Amana Memories
—poetry by Carl "Papa" Palmer

She reads in midnight whispers
to my now calmed infant sister
mesmerized by mother’s voice.

Seated in the kitchen, silhouetted
in the glow of an open oven door
reflected in her face, as she scoots

over slightly, invites me to hop up,
huddle in closest to the heat. I
listen to her story accompanied by   

milk bubbled gulps, rubber nipple
noises, sissy’s slowing grunts and
sighs as tired tiny eyes fall asleep.

Mom tilts the book for me to look,
follow her finger under lines of
words I am far too young to read.

From picture-less pages characters
emerge, each given unique speech,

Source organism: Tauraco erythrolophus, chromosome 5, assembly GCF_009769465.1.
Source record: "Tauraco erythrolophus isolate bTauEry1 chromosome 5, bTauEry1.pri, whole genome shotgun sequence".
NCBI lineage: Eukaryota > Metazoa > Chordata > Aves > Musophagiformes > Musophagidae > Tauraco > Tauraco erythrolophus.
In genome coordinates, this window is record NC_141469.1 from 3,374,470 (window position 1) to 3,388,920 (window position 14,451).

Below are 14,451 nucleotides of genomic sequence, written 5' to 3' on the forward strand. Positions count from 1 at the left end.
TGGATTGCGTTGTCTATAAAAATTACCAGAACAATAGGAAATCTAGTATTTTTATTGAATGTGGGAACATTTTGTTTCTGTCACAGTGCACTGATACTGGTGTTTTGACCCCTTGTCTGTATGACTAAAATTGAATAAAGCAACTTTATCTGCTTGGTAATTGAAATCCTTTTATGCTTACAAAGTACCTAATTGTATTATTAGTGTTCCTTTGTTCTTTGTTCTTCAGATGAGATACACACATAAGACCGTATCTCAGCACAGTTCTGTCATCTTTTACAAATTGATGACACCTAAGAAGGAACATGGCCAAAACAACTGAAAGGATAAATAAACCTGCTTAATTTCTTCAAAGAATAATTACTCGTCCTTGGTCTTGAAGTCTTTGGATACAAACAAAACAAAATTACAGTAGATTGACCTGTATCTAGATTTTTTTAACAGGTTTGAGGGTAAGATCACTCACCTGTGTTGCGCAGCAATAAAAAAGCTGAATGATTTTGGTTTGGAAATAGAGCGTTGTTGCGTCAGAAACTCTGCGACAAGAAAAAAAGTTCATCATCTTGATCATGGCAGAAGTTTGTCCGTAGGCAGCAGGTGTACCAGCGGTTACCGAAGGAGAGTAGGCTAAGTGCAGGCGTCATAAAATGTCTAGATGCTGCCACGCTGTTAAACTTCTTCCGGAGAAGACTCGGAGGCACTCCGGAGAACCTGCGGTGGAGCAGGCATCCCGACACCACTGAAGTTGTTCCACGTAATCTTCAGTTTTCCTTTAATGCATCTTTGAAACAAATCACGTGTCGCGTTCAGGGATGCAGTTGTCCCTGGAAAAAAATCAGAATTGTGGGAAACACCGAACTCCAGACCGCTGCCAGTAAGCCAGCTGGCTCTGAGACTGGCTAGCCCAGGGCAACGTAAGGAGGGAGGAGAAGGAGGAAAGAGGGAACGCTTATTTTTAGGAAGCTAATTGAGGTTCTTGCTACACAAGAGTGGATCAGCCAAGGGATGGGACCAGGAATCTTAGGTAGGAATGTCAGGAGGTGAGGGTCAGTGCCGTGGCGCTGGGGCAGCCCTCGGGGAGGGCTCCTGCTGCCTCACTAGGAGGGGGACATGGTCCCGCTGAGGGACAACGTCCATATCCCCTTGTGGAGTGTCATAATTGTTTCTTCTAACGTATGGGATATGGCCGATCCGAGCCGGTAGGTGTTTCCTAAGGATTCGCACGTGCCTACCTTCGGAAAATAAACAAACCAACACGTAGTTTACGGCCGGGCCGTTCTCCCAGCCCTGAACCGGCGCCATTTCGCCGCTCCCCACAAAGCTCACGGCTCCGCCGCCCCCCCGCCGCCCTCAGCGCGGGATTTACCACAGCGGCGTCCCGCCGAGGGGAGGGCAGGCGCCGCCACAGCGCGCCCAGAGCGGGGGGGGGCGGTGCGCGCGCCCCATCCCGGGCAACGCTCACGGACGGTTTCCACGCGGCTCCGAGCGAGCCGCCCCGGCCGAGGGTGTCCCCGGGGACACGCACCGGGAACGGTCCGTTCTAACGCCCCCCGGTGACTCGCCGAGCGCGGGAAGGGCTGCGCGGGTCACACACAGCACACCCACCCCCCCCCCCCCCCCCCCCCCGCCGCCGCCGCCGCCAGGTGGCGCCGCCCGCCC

scenes seen in a two year old mind.

With magical skill mom interprets
printed words to adventure worlds
beyond my world safe by her side.

I begin to imagine how someday
I’ll read books myself from library
shelves, recite by rote written notes,

translate letters to sounds to words,
skillfully decipher black and white,
and amaze audiences awed at my art

of perfectly pronouncing six syllable
words, barely heard, as crowds cheer,
rise to their feet and call out my name.

I awaken to the morning light never
remembering how I got to my bed
or when her story became my dream.

Carl "Papa" Palmer of Old Mill Road in Ridgeway VA now lives in University Place, WA.  
He has a 2015 contest winning poem riding buses somewhere in Seattle. Carl, president of 
The Tacoma Writers Club is a Pushcart Prize and Micro Award nominee.